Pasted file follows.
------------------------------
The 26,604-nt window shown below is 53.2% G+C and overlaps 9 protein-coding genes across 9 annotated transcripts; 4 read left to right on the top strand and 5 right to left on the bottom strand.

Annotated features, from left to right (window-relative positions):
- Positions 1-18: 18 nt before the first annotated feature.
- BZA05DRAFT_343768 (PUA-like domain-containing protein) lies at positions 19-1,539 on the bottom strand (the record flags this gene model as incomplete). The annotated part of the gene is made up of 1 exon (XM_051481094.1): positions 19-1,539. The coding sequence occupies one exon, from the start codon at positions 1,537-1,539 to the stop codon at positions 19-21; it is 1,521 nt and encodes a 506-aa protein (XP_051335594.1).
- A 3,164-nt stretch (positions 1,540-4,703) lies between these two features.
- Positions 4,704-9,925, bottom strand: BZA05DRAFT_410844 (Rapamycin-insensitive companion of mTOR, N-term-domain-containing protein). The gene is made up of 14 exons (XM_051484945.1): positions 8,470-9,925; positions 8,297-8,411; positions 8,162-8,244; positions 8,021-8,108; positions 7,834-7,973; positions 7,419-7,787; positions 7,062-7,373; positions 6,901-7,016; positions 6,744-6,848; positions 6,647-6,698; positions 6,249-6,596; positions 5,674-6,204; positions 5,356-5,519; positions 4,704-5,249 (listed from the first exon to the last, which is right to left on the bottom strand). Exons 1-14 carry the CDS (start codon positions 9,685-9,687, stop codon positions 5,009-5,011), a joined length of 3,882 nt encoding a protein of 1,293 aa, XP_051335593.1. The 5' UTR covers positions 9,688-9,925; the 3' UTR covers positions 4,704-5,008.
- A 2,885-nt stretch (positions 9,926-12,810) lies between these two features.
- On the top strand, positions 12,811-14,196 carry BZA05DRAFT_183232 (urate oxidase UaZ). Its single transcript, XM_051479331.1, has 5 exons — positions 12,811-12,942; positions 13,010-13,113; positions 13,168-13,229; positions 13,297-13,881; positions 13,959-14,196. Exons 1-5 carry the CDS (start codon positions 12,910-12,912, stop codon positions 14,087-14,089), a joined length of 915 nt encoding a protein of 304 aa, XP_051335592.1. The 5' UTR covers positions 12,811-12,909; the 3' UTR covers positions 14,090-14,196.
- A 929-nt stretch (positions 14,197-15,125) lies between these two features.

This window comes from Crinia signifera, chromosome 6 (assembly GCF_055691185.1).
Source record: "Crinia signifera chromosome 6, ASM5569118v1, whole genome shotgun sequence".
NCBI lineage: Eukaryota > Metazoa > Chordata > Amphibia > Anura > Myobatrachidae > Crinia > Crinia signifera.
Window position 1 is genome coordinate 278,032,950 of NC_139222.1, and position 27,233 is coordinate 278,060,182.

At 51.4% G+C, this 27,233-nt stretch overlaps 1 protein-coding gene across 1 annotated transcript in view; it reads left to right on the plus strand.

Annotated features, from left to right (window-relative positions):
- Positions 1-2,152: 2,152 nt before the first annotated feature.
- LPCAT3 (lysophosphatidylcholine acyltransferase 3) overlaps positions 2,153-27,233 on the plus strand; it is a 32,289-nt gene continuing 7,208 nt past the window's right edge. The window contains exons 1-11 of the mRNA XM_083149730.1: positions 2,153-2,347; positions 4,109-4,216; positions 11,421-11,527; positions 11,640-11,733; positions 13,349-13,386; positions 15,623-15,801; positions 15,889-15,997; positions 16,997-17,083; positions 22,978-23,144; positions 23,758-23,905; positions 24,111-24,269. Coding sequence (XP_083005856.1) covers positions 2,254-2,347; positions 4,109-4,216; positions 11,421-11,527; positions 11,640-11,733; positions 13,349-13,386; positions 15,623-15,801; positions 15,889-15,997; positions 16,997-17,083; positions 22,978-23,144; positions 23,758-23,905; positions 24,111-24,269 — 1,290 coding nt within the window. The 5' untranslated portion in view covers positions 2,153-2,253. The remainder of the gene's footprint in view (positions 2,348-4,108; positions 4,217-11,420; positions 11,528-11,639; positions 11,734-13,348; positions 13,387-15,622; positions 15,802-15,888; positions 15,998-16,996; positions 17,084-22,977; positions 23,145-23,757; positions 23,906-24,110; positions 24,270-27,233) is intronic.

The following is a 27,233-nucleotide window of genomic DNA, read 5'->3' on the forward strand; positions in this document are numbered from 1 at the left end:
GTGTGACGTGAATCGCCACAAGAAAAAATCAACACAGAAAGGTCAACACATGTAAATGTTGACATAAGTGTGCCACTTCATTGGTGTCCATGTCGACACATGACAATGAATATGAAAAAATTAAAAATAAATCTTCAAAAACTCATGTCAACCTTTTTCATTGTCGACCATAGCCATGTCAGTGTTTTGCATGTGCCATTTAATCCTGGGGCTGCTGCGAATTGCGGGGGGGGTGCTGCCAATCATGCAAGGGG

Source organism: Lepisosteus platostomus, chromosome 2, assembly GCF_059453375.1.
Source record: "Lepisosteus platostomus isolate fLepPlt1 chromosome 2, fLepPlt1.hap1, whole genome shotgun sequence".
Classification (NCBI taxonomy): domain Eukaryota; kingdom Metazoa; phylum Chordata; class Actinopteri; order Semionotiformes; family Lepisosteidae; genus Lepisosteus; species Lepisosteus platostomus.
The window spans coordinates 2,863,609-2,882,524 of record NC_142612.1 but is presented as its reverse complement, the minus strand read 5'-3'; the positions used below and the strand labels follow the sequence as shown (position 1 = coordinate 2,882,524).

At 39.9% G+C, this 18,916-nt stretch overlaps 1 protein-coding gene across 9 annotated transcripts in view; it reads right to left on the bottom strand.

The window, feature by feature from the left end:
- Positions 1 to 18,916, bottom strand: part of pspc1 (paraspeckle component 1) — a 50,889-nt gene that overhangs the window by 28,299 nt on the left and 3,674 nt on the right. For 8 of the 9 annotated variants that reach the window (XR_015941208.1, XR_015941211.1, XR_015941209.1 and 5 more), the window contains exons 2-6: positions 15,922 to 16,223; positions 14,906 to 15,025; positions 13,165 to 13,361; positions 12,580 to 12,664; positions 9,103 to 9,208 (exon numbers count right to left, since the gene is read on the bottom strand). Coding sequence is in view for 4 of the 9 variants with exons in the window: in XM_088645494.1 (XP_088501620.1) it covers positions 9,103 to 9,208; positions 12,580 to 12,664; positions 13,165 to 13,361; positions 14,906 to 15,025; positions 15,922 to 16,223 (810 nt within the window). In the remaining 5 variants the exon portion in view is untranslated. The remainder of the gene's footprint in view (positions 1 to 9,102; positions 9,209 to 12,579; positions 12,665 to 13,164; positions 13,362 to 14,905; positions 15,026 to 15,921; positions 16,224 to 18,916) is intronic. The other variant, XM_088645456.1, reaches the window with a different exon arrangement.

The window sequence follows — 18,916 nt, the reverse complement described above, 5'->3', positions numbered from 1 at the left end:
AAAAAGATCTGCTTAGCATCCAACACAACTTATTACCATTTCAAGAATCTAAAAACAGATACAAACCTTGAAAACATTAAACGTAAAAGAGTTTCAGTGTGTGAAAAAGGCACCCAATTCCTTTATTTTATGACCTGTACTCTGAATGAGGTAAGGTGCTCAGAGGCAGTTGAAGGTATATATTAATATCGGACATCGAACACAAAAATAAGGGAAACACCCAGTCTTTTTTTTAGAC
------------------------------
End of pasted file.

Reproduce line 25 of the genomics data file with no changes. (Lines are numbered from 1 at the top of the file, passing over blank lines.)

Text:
The window, feature by feature from the left end: